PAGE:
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    The Chinese are very advanced in radar technology and fitting a decoy to emit the same pattern of signals as the J-10 radar should be well within capabilities.

    Of course, having non-stealthy aircraft in support puts them at risk too.
     
  7. IDonT
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    IDonT Senior Member
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    Lets put parameters here.

    You do know the F-22 does not operate in a vacuum but is part of a combined arms team. We don't want to put the full weight of the US assets against your J-10 J-7 tactic.


    Roger to answer your question: the E-3 can tell the difference between a J-7 and a J-10 far longer than the J-10 missiles can shoot. A drone J-7 emits radiation noise due to its being remotely controlled. One more thing, the PLAAF has never showed the command and control capability of coordinating a large amount of aircraft for the operation you are suggesting.

    You can detect the F-22 by your eyesight before it even registers on your radar, that is if you know where to look.

    As I stated earlier,over 90 percent of air to air victories were "stealth kills" - where the person being shot down did not even know the enemy was there until bullets slammed into their aircraft. It is a factor of luck, positioning, and situational awareness. Its been done since WWI. The F-22 gives you these things while preventing you from seeing it.

    Here is a link to a US exercise involving the F-22.
    http://www.codeonemagazine.com/archives/2006/articles/jul_06/alaska/index.html

    Achieving nine aerial victories on a single mission qualifies for bragging rights in any fighter pilot circle even if those victories occur in simulated Red/Blue engagements. An F-22 pilot from the 27th Fighter Squadron from Langley AFB, Virginia, accomplished that very feat in June at Northern Edge exercises in Alaska. Six AMRAAMs, two Sidewinders, and one burst of rounds from a Gatling gun account for the total. Nine may not be the ultimate maximum: he had ammunition left in the gun. For aviation history buffs, nine victories equal the real-world US record of Cmdr. David McCampbell, an F6F Hellcat pilot and the Navy's leading ace in World War II.

    Capt. Schantz adds some specifics. "F-22 pilots have the ability to use sensors to a greater degree than any other fighter pilots because of the Raptor's sensor fusion capability," he explains. "The F-22 scope is fully integrated to show the entire battlespace. In the heat of the fight, we can provide necessary information to other pilots at that right moment because we are fighter pilots talking to other fighter pilots."

    North To AlaskaSchantz explains that, even though an AWACS has thirty radar controllers aboard with a lot of combined situational awareness, information on their scopes is displayed as radar blips. "Our F-22 blips show what type of aircraft we're seeing," he says. "The information is deciphered for us so that we can sort friend from foe much more easily."


    Here is what actual pilots who have went against the F-22 has stated:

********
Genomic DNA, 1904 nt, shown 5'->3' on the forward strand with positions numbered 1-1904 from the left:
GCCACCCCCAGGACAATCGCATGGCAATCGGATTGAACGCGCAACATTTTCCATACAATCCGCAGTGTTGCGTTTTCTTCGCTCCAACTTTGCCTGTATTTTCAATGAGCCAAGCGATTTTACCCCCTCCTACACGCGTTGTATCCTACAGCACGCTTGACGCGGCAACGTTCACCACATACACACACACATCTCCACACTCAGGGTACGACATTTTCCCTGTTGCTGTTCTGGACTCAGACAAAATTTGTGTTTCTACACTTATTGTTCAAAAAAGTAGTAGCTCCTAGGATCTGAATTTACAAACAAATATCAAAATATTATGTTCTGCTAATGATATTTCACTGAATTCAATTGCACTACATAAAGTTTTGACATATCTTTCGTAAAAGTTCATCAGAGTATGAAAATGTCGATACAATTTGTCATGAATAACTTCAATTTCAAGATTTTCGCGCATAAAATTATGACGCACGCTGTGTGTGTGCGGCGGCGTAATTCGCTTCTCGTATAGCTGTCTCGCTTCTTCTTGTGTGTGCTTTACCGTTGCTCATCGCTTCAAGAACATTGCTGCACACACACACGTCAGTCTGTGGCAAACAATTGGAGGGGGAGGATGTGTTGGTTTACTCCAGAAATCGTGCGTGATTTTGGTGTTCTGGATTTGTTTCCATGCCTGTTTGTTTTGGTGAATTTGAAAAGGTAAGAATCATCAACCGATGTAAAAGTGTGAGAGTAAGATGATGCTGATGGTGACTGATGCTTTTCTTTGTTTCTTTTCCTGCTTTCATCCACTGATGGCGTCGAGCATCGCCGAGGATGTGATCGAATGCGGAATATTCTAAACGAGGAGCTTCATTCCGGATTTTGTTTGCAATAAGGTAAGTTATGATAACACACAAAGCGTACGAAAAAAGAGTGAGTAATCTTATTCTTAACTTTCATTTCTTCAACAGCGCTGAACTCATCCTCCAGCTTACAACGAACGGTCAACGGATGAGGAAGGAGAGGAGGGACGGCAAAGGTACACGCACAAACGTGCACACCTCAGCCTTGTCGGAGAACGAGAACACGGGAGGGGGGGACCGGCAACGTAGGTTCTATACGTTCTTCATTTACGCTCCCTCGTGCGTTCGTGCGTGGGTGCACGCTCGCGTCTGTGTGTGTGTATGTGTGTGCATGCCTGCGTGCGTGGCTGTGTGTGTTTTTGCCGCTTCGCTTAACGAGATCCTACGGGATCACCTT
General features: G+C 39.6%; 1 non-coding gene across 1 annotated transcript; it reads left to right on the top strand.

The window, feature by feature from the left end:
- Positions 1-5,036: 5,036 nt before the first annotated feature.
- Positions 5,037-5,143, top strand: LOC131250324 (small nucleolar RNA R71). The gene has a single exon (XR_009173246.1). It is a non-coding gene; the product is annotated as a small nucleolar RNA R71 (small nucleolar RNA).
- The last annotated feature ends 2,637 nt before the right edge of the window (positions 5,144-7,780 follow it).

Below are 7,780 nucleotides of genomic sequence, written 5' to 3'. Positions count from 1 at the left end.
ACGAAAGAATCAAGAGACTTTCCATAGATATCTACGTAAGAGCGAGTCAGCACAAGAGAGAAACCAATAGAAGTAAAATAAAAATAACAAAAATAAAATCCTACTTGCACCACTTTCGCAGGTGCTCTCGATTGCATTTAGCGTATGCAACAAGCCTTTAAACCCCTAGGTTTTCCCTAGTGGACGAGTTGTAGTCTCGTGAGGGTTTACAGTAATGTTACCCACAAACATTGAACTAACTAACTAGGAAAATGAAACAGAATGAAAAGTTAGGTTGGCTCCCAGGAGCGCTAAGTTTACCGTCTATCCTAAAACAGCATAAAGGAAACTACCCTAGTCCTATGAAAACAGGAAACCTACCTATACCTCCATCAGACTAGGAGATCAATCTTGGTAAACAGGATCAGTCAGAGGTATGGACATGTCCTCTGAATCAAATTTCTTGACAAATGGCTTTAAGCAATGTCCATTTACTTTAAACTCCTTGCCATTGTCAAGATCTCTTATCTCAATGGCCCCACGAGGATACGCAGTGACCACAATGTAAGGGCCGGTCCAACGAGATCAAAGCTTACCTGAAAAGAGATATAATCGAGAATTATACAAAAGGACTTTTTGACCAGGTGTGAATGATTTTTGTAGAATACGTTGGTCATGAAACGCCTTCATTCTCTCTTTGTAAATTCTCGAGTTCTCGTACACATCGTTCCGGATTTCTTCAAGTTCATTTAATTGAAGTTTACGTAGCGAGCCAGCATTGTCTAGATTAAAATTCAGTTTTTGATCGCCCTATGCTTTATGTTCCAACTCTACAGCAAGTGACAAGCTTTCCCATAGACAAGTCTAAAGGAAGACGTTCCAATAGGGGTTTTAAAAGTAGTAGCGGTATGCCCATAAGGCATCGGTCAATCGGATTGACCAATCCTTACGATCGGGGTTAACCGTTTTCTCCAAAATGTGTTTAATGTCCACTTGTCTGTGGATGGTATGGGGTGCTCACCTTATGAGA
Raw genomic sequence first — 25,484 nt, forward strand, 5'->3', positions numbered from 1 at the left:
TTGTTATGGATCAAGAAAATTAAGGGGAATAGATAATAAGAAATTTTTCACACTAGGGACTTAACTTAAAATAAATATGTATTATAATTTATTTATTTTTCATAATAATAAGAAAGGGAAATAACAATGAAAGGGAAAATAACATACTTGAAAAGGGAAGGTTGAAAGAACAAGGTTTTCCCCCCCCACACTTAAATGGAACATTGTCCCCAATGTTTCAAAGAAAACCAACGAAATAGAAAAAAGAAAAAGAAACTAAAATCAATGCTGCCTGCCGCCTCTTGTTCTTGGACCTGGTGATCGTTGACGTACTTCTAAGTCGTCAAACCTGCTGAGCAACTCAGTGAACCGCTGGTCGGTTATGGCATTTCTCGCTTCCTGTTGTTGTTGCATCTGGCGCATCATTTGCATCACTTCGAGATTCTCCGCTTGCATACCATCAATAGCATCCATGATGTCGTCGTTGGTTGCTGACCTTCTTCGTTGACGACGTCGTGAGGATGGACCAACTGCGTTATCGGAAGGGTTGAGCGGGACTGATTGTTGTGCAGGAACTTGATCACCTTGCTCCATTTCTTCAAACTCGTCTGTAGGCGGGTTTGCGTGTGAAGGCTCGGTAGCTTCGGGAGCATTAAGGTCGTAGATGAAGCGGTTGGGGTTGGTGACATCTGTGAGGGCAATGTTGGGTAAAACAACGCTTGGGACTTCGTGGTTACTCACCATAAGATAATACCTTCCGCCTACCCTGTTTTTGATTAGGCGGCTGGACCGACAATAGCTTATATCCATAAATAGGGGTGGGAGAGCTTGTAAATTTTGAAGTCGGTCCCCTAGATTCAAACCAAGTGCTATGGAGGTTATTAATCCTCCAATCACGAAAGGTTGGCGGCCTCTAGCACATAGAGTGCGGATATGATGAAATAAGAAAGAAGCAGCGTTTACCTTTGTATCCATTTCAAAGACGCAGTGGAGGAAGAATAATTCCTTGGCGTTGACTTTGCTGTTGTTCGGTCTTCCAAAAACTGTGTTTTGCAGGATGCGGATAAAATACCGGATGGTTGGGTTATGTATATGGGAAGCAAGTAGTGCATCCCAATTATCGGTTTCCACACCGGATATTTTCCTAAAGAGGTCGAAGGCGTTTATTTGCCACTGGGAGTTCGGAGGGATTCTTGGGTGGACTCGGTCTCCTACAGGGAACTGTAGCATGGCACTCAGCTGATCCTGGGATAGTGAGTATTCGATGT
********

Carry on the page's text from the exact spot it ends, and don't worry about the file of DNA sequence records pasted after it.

http://www.acc.af.mil/news/story.asp?id=123041725

    "The thing denies your ability to put a weapons system on it, even when I can see it through the canopy," said RAAF Squadron Leader Stephen Chappell, F-15 exchange pilot in the 65th AS. "It's the most frustrated I've ever been."

    "We [even] tried to overload them with numbers and failed," said Colonel Bruce. "It's humbling to fly against the F-22." This is a remarkable testimony because the Red Flag aggressor pilots are renowned for their skill and experience. Lt. Col. Dirk Smith, 94th Fighter Squadron commander, said the aggressor forces represent the most lethal threat friendly forces would ever face.
     
    #7 IDonT, Jul 25, 2007
    Last edited: Jul 25, 2007
  8. Clouded Leopard
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    Clouded Leopard Junior Member

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    1. Doesn't the F-22 have a frequency-hopping AESA radar that doesn't permit itself to be detected even when turned on?


    2. Don't the F-22s use a wingman system where a wingman hanging maybe 40-70 kilometers behind, in safety, illuminates his radar, and the front leader keeps his turned off, so that the wingman can feed information to the flight leader via datalink?
     
  9. Roger604
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    Roger604 Senior Member

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    That's the advertised capability of the radar. How well does it work and under what conditions does it work / not work -- we don't know for now.

    F-22 can be used as a mini-AWACS. No doubt it's very effective. The point of the earlier discussion is that F-22 doesn't carry a lot of missiles, so if you field a mix of cheap aircraft (maybe UAV) and real fighters, it would have difficulty distinguishing between them at BVR range and have to expend its missiles. Once the F-22 is out of missiles, it is very vulnerable.
     
  10. balance
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    balance Junior Member

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    The only 50-50 situation for both Raptor team and J-10 team is like this

    The raptor moves with F-16 and F-15
    The J-10 is helped by 4 multi layered SAM (short, medium, long, and portable)+ J-7 decoy
    In this scenario, I think the probability is still in favor of F-22 team, but the edge is not that big anymore since the J-10 team receives ground support(even sea help with SAM from destroyers which function like an outpost Air Defence)
    Just my humble opinion!